Earlier today, the U.S. Department of Labor (“DOL”) announced a proposed rule to update regular rate calculations under the Fair Labor Standards Act (“FLSA”). Under the FLSA, employers must pay overtime pay to employees who work more than 40 hours in a week. The overtime pay rate is one and a half times an employee’s “regular rate” of pay. However, as many employers know, calculating an employee’s regular rate is not as straightforward as it may seem.

The DOL has not implemented any significant changes to the regulations regarding regular rate of pay in several decades. Accordingly, the proposed rule will update the regulations to clarify whether common benefits offered in the modern workplace must be included in an employee’s regular rate of pay.

In an effort to encourage employers to provide more benefits to their employees, the proposed rule excludes the following from an employee’s regular rate:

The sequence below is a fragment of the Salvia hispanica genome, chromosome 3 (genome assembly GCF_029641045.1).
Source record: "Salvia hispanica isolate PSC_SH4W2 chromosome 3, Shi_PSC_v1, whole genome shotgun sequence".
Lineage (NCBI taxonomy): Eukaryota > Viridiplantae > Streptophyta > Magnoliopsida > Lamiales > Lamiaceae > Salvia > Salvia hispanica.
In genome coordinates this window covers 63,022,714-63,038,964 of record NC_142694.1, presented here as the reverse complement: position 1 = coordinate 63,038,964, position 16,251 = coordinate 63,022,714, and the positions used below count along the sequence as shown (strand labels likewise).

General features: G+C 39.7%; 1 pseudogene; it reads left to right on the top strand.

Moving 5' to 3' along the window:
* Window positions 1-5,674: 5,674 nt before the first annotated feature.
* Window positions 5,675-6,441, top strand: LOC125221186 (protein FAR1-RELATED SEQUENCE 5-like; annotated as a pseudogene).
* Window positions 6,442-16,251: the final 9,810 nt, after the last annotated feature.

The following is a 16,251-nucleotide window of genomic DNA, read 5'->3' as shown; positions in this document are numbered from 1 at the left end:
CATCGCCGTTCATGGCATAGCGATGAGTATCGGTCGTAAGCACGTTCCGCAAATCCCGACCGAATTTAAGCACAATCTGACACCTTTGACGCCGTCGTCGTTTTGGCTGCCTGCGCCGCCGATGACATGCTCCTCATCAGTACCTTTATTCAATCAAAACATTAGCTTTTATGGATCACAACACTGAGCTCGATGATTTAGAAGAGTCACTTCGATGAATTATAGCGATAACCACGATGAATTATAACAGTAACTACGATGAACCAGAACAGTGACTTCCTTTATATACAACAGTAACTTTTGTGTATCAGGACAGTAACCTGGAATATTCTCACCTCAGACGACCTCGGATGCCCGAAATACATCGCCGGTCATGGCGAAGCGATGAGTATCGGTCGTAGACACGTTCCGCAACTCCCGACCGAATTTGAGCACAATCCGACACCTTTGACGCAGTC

• The cost of providing onsite specialist treatments from chiropractors, personal trainers, counselors, etc.
  • The cost of providing gym access, gym memberships, and fitness classes
  • The cost of providing wellness programs, such as health promotions and disease prevention activities
  • Employee discounts on retail goods and services;
  • Payments for unused paid leave, regardless of the type of leave
  • Reimbursed travel or other expenses, even if not incurred “solely” for the employer’s benefit
  • Reimbursed travel expenses that do not exceed the amounts set forth in the Federal Travel Regulation
  • Certain types of bonuses, broadening the current meaning of “discretionary bonus”
  • Certain types of benefit plans, such as accident, unemployment, and legal services; and
  • Certain types of tuition programs, such as course discounts, tuition-reimbursement programs, and programs for repayment of educational debt.

The proposed rule also includes changes to the existing “call-back” pay and “basic rate” regulations.

Frantz Ward attorneys will monitor developments on the proposed rule throughout the comment period.